There are a plenty of reasons to like the Buffalo Bills to beat the Eagles on Sunday (1 pm/FOX) at New Era Field.
The Bills’ defense is ranked third in the NFL against the run and their offense is second in the league in red zone touchdown percentage, scoring touchdowns at a 69 percent efficiency rate.
But the real reason to believe the Bills will win and move to 6-1 while sending the Eagles home from their three-game road trip losers of all three and with a 3-5 record has to do with the Eagles themselves.
Six Eagles were ruled out on Friday due to injury: linebacker Nigel Bradham (ankle/illness), receiver DeSean Jackson (abdomen), defensive tackle Timmy Jernigan (foot), cornerback Avonte Maddox (concussion/neck), left tackle Jason Peters (knee), and running back Darren Sproles (quad).
Tight end Zach Ertz’s targets and production are down considerably from a year ago when he set the NFL record for most catches by a tight end with 116.
Ertz talked about how he doesn’t think last year’s carping from an anonymous source or two about quarterback Carson Wentz favoring Ertz in the passing game are the reason, but he didn’t sound overly sure that it isn’t the case his production has dipped (see attached video).
The Eagles have been careless with the ball, committing seven turnovers in the last two games, and they have three players at defensive tackle that ended last weekend on practice squads: Bruce Hector (Eagles), Albert Huggins (Texans), and Anthony Rush (Raiders). Huggins and Rush will be making their NFL debuts.
The linebacker play has been inadequate and the secondary has not helped up well all season.
That is every level of the defense that is suspect.
Yet, the main reason to like the Bills on Sunday goes much deeper than injuries to key personnel and lack of production at various spots.
It goes to the heart of the culture that head coach Doug Pederson fostered and molded into a Super Bowl champion just two years ago. Suddenly, it feels rotten, almost toxic.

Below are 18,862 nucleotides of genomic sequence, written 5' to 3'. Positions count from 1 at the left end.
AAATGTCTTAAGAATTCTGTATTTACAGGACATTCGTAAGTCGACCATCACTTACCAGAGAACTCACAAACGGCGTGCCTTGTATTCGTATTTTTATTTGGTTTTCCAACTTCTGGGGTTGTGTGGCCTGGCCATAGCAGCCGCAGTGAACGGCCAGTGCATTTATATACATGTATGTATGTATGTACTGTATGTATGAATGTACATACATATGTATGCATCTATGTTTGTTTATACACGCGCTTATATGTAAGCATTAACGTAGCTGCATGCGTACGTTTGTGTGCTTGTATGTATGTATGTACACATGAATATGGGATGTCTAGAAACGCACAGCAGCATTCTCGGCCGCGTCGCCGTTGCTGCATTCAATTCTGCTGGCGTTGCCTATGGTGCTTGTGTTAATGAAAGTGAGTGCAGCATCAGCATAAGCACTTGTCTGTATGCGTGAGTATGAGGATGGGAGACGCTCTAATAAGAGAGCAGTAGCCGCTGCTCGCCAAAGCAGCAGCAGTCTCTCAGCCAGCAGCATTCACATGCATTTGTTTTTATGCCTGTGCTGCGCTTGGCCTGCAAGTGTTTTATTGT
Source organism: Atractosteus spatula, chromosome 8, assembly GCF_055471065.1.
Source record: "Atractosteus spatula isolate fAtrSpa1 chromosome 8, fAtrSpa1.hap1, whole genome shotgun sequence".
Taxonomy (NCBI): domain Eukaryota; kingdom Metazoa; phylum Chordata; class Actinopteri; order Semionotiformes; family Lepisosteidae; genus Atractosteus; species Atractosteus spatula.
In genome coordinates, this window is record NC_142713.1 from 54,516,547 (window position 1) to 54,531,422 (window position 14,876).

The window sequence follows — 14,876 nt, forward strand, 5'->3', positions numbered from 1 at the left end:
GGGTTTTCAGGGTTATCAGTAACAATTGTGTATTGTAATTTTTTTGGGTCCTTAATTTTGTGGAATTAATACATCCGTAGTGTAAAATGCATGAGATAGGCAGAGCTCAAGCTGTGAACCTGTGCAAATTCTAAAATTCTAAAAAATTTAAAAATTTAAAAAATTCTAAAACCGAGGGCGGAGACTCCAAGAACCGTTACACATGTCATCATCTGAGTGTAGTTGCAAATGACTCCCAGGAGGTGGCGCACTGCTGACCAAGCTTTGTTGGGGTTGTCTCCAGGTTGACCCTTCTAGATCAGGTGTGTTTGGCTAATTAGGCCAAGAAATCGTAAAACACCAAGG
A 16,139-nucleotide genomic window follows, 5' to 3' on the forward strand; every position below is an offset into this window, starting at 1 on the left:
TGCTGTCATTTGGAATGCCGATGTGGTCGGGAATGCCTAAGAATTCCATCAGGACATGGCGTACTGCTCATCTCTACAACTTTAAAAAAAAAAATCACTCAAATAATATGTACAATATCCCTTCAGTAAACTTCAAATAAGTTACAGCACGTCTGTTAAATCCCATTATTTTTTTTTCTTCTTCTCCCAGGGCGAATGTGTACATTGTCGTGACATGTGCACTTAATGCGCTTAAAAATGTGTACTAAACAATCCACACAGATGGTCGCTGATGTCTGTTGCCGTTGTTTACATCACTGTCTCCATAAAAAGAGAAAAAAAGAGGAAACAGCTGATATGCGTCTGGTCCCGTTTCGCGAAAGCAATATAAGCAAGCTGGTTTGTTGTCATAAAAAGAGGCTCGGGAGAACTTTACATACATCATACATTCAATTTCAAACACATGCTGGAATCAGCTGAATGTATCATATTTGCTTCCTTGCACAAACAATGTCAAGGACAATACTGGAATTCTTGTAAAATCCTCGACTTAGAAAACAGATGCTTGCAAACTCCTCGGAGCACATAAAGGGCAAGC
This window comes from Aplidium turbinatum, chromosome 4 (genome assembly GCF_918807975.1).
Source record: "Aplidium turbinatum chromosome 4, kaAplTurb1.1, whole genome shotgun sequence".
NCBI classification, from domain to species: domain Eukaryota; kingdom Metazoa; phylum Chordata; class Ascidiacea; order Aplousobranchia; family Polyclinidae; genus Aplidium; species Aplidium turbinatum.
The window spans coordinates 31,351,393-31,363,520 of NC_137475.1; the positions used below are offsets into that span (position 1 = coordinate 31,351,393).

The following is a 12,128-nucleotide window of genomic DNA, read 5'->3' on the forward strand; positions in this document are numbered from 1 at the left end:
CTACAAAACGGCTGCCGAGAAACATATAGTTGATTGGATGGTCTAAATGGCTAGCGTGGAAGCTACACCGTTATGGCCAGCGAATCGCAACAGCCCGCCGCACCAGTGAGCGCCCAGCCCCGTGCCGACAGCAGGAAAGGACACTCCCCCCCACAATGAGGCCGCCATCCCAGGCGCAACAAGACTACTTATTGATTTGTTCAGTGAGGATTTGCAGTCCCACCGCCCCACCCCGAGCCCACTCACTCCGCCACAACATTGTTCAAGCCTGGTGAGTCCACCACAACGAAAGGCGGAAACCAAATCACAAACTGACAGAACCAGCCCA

If it’s not anonymous sources taking shots at the quarterback, it is former Eagles cornerback Orlando Scandrick ripping the defense and the organization in so many ways on Friday morning on FS1’s Undisputed.
It’s the lack of accountability as right tackle Lane Johnson alluded to when he said there are some players who don’t always show up to time for practice and/or meetings.
It’s defensive tackle Fletcher Cox having call police then arm himself with a shotgun in the early morning hours of Oct. 15 to defend himself, his New Jersey home and a woman inside from that woman’s ex-boyfriend.
It all adds up to give this team an aurora of an imminent collapse.
Amid the turmoil, they talked a good game this week, but now it is time to walk the walk.
“This team is mad,” said Pederson. “They’re upset and they’re disappointed in how we've lost these last two games. They are embarrassed obviously from the other day, which is good. It's not good that you lose, but it's good the fact that they're taking ownership of it. They're in a good spot. Again, like I've said, this is a resilient group. They are going to bounce back and respond positively.”
Pederson said on Friday – before the news of Scandrick’s bombshell opinions – that he likes what he has seen from his team on the field this week and the way his leadership council of players has stepped up.
“If something happens in practice, they want to repeat a play, they want to get it right, they want to make that correction right away, they are working off on the side, (quarterback) Carson (Wentz) and the receivers are throwing extra on the side, or the offensive line is working extra on the side, whatever it might be,” said Pederson.
“Those are all signs of teams that it means something to them. It's important to them and they want to fix it, and nobody likes to lose, obviously, in this league or in any league at any level. They are working hard to fix it.”
Frankly, there feels like more work needs to be done.
Prediction: Bills 20, Eagles 16